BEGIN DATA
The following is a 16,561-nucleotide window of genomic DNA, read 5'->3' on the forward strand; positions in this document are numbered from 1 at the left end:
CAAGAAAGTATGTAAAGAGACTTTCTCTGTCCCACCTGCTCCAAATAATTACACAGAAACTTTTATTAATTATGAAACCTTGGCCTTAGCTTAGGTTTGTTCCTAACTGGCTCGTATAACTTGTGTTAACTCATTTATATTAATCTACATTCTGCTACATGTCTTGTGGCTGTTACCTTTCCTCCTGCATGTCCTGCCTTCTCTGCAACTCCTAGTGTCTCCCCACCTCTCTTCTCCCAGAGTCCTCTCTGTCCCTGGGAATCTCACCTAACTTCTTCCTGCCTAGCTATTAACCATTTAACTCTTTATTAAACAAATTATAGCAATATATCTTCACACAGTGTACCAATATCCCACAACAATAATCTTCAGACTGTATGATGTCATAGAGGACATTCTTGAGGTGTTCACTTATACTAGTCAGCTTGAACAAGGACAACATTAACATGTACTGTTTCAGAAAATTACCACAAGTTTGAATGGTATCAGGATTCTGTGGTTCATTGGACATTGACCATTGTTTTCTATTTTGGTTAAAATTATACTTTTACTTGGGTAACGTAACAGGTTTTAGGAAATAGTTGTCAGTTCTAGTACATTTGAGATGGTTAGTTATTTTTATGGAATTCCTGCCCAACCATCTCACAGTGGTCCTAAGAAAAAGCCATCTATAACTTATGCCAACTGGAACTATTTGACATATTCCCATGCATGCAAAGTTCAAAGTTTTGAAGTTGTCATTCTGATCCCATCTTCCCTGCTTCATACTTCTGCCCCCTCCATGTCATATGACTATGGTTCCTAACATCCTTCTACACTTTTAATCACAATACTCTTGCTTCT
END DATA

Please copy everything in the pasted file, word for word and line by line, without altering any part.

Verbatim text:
The following is a 16,561-nucleotide window of genomic DNA, read 5'->3' on the forward strand; positions in this document are numbered from 1 at the left end:
CAAGAAAGTATGTAAAGAGACTTTCTCTGTCCCACCTGCTCCAAATAATTACACAGAAACTTTTATTAATTATGAAACCTTGGCCTTAGCTTAGGTTTGTTCCTAACTGGCTCGTATAACTTGTGTTAACTCATTTATATTAATCTACATTCTGCTACATGTCTTGTGGCTGTTACCTTTCCTCCTGCATGTCCTGCCTTCTCTGCAACTCCTAGTGTCTCCCCACCTCTCTTCTCCCAGAGTCCTCTCTGTCCCTGGGAATCTCACCTAACTTCTTCCTGCCTAGCTATTAACCATTTAACTCTTTATTAAACAAATTATAGCAATATATCTTCACACAGTGTACCAATATCCCACAACAATAATCTTCAGACTGTATGATGTCATAGAGGACATTCTTGAGGTGTTCACTTATACTAGTCAGCTTGAACAAGGACAACATTAACATGTACTGTTTCAGAAAATTACCACAAGTTTGAATGGTATCAGGATTCTGTGGTTCATTGGACATTGACCATTGTTTTCTATTTTGGTTAAAATTATACTTTTACTTGGGTAACGTAACAGGTTTTAGGAAATAGTTGTCAGTTCTAGTACATTTGAGATGGTTAGTTATTTTTATGGAATTCCTGCCCAACCATCTCACAGTGGTCCTAAGAAAAAGCCATCTATAACTTATGCCAACTGGAACTATTTGACATATTCCCATGCATGCAAAGTTCAAAGTTTTGAAGTTGTCATTCTGATCCCATCTTCCCTGCTTCATACTTCTGCCCCCTCCATGTCATATGACTATGGTTCCTAACATCCTTCTACACTTTTAATCACAATACTCTTGCTTCT